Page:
If you use one of the most used Linux flavors like Ubuntu you won't have a to do a lot of rocket science stuff to get the software that you want. Ubuntu won't disappear overnight like Solus and other projects. Yet these projects are interesting as they can bring new insights and new software.
      I
      t is true that on especially the guys running Debian, Arch and the likes can be extremely rude towards newbies and non-technical users. Hey they just have small d!cks and need to compensate somehow I guess. Just move over to Ubuntu: users are more friendly there.

    • Kev Quirk
      September 29, 2016 at 9:00 am

      Luckily, we don't really need to install from tarball any more. For me personally, 99% of the time it's either a software center, or adding a repo and using apt-get etc in terminal. Both of which are simple, but I can imagine the latter would stump some new users. Which is obviously a problem.

      Hopefully snaps will help solve this issue. But it's all dependent on how the wider Linux community takes this approach. If only 10% of developers are making snaps, then it's a pointless exercise that only further fragments Linux.

  13. Jeff
    September 28, 2016 at 1:42 pm

    One of the biggest problems I had switching was video drivers (Intel Graphics). The default drivers in Linux Mint wouldn't work well enough for me to run VMware Workstation properly.

    Also, finding suitable replacement software was often difficult/impossible. I use Snagit and a clipboard manager that I couldn't live without.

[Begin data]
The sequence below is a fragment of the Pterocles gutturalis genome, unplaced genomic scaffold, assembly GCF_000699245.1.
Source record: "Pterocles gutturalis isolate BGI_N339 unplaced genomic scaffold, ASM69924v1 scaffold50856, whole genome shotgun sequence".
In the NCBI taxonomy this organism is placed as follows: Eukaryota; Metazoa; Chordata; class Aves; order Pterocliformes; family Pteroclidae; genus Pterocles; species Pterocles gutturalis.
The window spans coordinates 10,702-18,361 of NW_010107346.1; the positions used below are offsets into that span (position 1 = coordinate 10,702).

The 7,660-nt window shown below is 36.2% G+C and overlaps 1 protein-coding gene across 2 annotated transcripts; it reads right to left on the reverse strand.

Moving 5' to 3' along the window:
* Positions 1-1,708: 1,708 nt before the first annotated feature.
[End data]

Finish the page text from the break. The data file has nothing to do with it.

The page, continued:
I really want to switch as I am starting to loathe Microsoft as much as I do Apple but everytime I try I have to switch back.

    • Kev Quirk
      September 28, 2016 at 1:57 pm

      It's strange that you have had issues with Intel drivers. My laptop uses Intel drivers and I haven't had any issues. I just select the "install third party drivers" during the installation and everything always works.

      With regards to SnagIt, I'm not sure what you're using it for specifically, but I personally find Shutter to be the best screen grabbing tool on Linux. It's really good.

      Usually there are alternatives to most applications, but some a deal breakers - for me, I still have to use a Windows partition as there are simply no good, stable video editors for Linux. Hopefully it will improve with time though.

  14. William Vasquez
    September 28, 2016 at 6:42 am

    A form of Linux IS being accepted by the general public. It can be found running the very popular Chromebook laptop computer. I know advertising is expensive, so why not have a computer hardware manufacturer extoll the benefits of Linux. Say things like, 'Our computers cost less because the operating system is free; most of the software you'll ever need is already included or get more free; if you already know how to use Windows or Mac, you're already 90% on the way to learning Linux. Advertising is how most people found out about Microsoft or Apple, the same would help Linux.

    • Kev Quirk
      September 28, 2016 at 8:14 am